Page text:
Joined:
    May 7, 2013
    Messages:
    13,188
    Video/Photo:
    216
    Likes Received:
    9,442
    Member of:
    Courtney Hunting Club, NRA Life Member, SCI Kansas City Chapter
    Hunted:
    South Africa, KwaZulu Natal, Kalahari, Northwest, Limpopo, Gauteng, APNR Kruger Area. USA Georgia, South Carolina, Arkansas, New Mexico, North Carolina and Texas
  6. BRICKBURN

    BRICKBURN AH ENABLER SUPER MODERATOR CONTRIBUTOR LIFETIME TITANIUM BENEFACTOR AH Ambassador

    Joined:
    Aug 5, 2010
    Messages:
    21,739
    Video/Photo:
    411
    Likes Received:
    14,340
    Hunted:
    Namibia, South Africa, Botswana, Mozambique, Canada, USA, Mexico, England
    Two oldest Muti markets in South Africa. Durban and Joburg.
    So long established they are listed in Fodors Travel directory....


    muthi4.jpg muthi3.jpg A-trader-sells-plant-muthi-next-to-a-honey-badger-fur.jpg muthi1.jpg
     

  7. BRICKBURN

    BRICKBURN AH ENABLER SUPER MODERATOR CONTRIBUTOR LIFETIME TITANIUM BENEFACTOR AH Ambassador

    Joined:
    Aug 5, 2010
    Messages:
    21,739
    Video/Photo:
    411
    Likes Received:
    14,340
    Hunted:
    Namibia, South Africa, Botswana, Mozambique, Canada, USA, Mexico, England
    Is animal skin gang linked to church group?

    A major wildlife poaching ring, allegedly connected to the Shembe church and tribal chiefs, has been exposed in KwaZulu-Natal after the chance arrest of a Mozambican leopard-skin smuggler.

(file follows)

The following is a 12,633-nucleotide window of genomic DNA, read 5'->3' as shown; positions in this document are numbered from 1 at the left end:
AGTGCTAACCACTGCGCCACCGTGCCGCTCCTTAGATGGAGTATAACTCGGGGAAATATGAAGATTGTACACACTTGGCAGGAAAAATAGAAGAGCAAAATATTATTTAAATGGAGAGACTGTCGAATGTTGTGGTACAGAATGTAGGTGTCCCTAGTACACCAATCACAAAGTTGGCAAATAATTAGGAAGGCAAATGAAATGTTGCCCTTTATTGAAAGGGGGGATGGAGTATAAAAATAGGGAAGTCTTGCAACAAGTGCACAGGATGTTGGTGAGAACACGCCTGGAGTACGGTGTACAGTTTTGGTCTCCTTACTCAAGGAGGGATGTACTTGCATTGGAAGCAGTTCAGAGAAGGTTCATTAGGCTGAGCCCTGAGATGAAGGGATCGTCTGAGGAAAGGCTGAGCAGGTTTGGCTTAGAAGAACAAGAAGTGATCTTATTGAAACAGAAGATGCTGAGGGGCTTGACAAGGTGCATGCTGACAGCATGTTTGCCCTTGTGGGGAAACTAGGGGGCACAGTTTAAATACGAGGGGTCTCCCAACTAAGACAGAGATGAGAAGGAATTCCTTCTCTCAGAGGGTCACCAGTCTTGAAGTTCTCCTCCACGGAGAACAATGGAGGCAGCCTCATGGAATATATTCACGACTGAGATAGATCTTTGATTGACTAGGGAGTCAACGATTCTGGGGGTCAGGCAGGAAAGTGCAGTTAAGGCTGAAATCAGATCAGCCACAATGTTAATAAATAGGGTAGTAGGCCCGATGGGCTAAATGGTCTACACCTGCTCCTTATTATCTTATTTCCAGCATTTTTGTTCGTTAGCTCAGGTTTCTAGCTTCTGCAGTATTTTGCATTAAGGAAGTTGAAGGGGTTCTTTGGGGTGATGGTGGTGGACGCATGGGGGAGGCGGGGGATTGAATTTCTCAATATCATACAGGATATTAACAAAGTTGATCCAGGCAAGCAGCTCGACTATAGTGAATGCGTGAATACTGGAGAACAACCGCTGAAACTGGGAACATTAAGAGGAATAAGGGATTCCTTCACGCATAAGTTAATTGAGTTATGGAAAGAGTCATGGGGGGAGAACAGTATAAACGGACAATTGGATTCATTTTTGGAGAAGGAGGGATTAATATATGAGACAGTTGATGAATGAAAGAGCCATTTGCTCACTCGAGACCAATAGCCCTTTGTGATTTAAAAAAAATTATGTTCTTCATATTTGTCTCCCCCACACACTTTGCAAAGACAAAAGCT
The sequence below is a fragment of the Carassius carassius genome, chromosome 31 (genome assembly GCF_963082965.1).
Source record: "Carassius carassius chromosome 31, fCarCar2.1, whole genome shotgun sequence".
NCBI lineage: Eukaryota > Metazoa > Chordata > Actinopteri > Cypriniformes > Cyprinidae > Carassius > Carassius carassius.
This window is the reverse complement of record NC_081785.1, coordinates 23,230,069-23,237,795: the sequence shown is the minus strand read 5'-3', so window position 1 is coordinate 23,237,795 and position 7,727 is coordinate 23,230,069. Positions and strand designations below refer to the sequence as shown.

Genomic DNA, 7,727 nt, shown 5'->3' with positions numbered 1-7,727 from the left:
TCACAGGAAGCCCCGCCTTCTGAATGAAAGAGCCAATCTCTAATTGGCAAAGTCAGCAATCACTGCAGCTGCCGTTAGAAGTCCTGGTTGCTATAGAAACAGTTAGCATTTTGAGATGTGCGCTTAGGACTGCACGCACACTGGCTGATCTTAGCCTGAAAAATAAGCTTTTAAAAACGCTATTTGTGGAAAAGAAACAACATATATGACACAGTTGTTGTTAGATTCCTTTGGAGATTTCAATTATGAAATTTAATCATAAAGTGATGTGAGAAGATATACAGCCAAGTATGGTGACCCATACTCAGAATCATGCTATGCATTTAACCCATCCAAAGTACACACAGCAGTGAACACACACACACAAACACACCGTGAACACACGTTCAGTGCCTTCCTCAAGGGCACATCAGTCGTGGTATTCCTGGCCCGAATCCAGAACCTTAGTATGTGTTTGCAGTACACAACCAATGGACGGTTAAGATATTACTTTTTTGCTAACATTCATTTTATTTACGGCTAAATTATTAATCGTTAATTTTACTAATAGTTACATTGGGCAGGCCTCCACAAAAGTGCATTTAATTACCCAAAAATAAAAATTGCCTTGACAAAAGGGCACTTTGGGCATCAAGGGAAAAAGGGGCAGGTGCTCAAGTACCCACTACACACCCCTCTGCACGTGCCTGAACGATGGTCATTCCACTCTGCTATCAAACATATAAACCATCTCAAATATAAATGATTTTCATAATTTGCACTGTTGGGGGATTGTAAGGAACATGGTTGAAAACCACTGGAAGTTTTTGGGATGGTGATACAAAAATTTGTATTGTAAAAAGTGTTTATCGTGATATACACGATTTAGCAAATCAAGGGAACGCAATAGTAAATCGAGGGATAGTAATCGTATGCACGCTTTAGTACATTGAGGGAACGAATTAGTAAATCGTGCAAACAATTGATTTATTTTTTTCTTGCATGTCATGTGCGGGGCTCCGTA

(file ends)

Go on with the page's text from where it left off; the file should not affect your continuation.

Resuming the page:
Early on Thursday, police and conservation officers raided a house near the town of Ubombo and recovered millions of rands worth of animal remains, including the skins from nearly 60 leopards, a lion, several hyena and dozens from specially-protected smaller species.

    "We found more than 150 skins, these guys had wiped out enough wild animals to stock their own game reserve," according to a detective in the joint South African Police Services and Ezemvelo KwaZulu-Natal Wildlife investigation unit.

    Nature conservation officials are hoping to trace the exact origin of the dead animals and suspect that several may have came from the Mkhuze area.

    This is what they found: Skins from 58 leopards, one lion, five hyenas, 10 impalas, 14 samango monkeys, seven nyala antelopes, one zebra, 11 suni antelopes, two striped polecats, 11 grey or red duikers, 23 mongoose from various species, three thick-tailed bushbabies, a honey-badgers, three caracals, 10 servals, a porcupine pelt with quills and a 30kg bale of loose leopard skin pieces.

    A 58-year-old man from the Manfene district will be taken to court in Ubombo on Friday morning to face numerous charges.

    The investigators also seized an unlicensed firearm, a container of poison as well several head-dresses for traditional chiefs and items of church regalia fashioned from animal skins.